In The Big Chill, a corpse provides the catalyst for reunion and revelation. Flashbacks to Kevin Costner still alive ended up on the cutting-room floor. In Last Orders, a corpse also functions as a magnet for camaraderie and reminiscence. But Michael Caine's Jack Dodds is a domineering presence, both before his death and after. He is the life of the party for the blokes who gather regularly at their local pub in Bermondsey, a working-class district of London. When he dies, Jack continues to dominate the conversation. Four friends honor the deceased's request that his ashes be scattered off the Margate pier. Like Geoffrey Chaucer's pilgrims, the four set out from Southwark on a solemn comic journey, a mission of special delivery. Making their way to tawdry Margate, about 75 miles from London, in an auto dealer's new Mercedes, they pass the Canterbury Cathedral, and they also pass water. They stop at the Sailors' Memorial in Chatham and at a hops farm in Kent. By the time they get to Margate, they are reconciled to mortality and ready to part from Jack.

The British tradition of brilliant ensemble acting did not die with Gosford Park. In Last Orders, Caine is merely first among equals in a cast that includes: Bob Hoskins as Jack's best friend, Ray, a gambling man lucky in nothing but the races; David Hemmings as Lenny, a pugnacious former pugilist; Tom Courtenay as Vic, a mellow mortician; and Ray Winstone as Vince, a vulgarian who has never quite adapted to disclosure that he is Jack's adopted son. While the four fulfill the dead man's last request, Jack's widow, Amy (Mirren), makes her final visit to their severely retarded daughter, June. Institutionalized for most of fifty years, June has been banished from her father's conversation. "The best thing we can do, Amy," insists Jack shortly after the birth of his only daughter, "is forget all about her."

Last Orders is the memorable story of one day in the posthumous life of a Bermondsey butcher. It uncovers secrets and surprises about ostensibly ordinary folk. A complex network of flashbacks explains Jack's dying wish and the authority it commands for his erstwhile drinking buddies. As earlier versions of the principal characters, actors JJ Feild, Cameron Fitch, Nolan Hemmings, Anatol Yusef, Kelly Reilly, and Stephen McCole do not quite mesh with what they become. The title of the film, Last Orders, alludes not merely to a dead man's will but also to the term for the final round of drinks before closing. "It ain't like your regular sort of day," are the words with which Ray, ordering a pint at Jack's favorite pub, begins the Booker Prize-winning novel from which Fred Schepisi adapted his film. Graham Swift constructed his novel as a polyphony of seven voices, switching the point of view from chapter to chapter. The camera cannot quite duplicate that effect, but it is intent on tracing Jack's claims on each character. And we certainly hear their vernacular voices, though for viewers not fluent in working-class Bermondsey English, subtitles might have been in order.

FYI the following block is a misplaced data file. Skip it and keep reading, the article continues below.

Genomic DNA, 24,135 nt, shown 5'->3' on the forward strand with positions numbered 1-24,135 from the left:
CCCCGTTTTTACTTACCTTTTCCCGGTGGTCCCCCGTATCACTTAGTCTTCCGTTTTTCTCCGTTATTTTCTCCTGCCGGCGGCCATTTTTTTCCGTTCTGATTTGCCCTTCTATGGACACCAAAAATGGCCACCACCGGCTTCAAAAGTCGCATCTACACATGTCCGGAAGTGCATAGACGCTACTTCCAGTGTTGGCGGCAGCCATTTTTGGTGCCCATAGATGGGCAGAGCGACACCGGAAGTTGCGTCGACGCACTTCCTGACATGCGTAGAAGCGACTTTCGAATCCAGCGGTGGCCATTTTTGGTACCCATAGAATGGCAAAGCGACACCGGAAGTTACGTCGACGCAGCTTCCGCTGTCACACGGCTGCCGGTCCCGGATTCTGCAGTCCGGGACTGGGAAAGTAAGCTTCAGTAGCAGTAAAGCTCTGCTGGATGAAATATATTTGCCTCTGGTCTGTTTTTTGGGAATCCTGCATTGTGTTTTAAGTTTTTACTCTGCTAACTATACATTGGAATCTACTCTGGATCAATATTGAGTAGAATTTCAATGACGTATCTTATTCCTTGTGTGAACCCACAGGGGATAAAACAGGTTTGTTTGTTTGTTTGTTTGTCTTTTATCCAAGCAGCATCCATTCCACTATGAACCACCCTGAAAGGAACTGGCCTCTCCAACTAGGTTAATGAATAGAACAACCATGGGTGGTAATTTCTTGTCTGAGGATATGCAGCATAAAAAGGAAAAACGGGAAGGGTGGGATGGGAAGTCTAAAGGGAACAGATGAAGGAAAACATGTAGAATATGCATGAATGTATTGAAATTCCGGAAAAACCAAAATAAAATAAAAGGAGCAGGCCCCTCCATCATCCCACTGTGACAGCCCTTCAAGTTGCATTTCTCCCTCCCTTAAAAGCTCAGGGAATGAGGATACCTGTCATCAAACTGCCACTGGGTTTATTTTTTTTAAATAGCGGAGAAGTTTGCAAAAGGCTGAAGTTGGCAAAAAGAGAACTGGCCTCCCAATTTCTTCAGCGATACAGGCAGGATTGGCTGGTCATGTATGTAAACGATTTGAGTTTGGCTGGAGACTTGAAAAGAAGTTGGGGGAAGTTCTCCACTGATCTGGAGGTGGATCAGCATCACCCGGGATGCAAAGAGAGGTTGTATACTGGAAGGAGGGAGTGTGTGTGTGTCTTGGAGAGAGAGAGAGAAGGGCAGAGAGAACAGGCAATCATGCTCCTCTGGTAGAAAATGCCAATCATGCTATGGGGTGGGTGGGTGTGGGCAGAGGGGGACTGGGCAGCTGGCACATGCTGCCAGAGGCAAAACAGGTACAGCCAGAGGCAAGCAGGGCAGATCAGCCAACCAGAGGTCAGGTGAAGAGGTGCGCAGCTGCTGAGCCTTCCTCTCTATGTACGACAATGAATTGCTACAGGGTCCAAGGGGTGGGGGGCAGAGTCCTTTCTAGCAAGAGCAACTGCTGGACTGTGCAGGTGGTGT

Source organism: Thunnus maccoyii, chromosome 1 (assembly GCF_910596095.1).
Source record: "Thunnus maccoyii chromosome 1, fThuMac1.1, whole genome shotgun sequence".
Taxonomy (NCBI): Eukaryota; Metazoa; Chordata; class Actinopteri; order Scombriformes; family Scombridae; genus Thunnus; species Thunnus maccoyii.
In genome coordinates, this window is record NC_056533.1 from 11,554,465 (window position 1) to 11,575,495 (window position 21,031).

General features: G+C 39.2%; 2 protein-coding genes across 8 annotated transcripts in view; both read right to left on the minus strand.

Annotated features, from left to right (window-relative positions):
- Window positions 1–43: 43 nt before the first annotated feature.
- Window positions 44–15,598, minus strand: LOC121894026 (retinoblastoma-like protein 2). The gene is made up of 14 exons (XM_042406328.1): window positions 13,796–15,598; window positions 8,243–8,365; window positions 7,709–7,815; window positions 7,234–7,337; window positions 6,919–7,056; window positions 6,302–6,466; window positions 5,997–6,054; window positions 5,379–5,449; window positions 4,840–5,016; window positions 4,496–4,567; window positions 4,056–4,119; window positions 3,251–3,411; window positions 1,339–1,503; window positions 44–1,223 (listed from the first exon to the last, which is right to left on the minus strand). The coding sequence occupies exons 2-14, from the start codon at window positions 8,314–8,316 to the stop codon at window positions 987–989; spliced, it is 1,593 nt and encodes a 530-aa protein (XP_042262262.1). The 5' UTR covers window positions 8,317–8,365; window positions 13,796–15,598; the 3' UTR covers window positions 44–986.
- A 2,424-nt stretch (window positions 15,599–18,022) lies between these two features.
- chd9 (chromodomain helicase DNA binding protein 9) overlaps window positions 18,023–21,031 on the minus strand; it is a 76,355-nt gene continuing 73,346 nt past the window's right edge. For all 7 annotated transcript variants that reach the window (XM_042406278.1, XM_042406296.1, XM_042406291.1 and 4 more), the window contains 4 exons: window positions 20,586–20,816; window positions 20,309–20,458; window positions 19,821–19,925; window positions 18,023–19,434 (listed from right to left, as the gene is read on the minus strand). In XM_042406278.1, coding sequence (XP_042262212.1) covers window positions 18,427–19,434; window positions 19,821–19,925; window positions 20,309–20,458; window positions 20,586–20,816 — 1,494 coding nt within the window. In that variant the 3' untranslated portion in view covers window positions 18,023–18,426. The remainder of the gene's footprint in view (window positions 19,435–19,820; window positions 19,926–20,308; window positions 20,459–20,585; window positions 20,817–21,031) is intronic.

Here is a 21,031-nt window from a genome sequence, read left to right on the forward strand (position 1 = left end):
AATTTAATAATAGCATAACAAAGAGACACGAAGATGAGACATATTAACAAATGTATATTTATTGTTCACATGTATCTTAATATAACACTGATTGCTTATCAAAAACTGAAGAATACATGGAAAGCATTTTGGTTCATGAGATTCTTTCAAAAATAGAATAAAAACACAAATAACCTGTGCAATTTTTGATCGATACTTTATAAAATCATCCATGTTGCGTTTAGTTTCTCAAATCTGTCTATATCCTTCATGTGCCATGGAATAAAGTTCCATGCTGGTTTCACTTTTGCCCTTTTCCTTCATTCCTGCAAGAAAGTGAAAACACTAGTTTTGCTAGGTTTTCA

Last Orders is an unheroic look at "the greatest generation," men whose battles did not conclude with World War II. Not all their women were willing to be long-suffering. These are lives of noisy desperation. Jack is an old soldier whose life Ray saved during combat in North Africa, and his last orders for Ray involve a scheme to free Amy from the heavy mortgage — 20,000 pounds — he leaves behind on his butcher shop. "It's all a gamble," says Jack, and his description of the strategem he devises for posthumous solvency might serve as an epigraph to Schepisi's risky adaptation. "But man is a Noble Animal, splendid in ashes, and pompous in the grave," is the epigraph, from Sir Thomas Browne, that Swift chose for his novel. Capturing the splendor and pomposity of mortal man, Schepisi wins his bet.

Last Orders
"Autopsy of the English working class"
Writ. & dir. Fred Schepisi, from the novel by Graham Swift; feat. Michael Caine, Tom Courtenay, David Hemmings, Bob Hoskins, Helen Mirren, Ray Winston, JJ Feild, Kelly Reilly, Cameron Fitch, Nolan Hemmings, Anatol Yusef (R)

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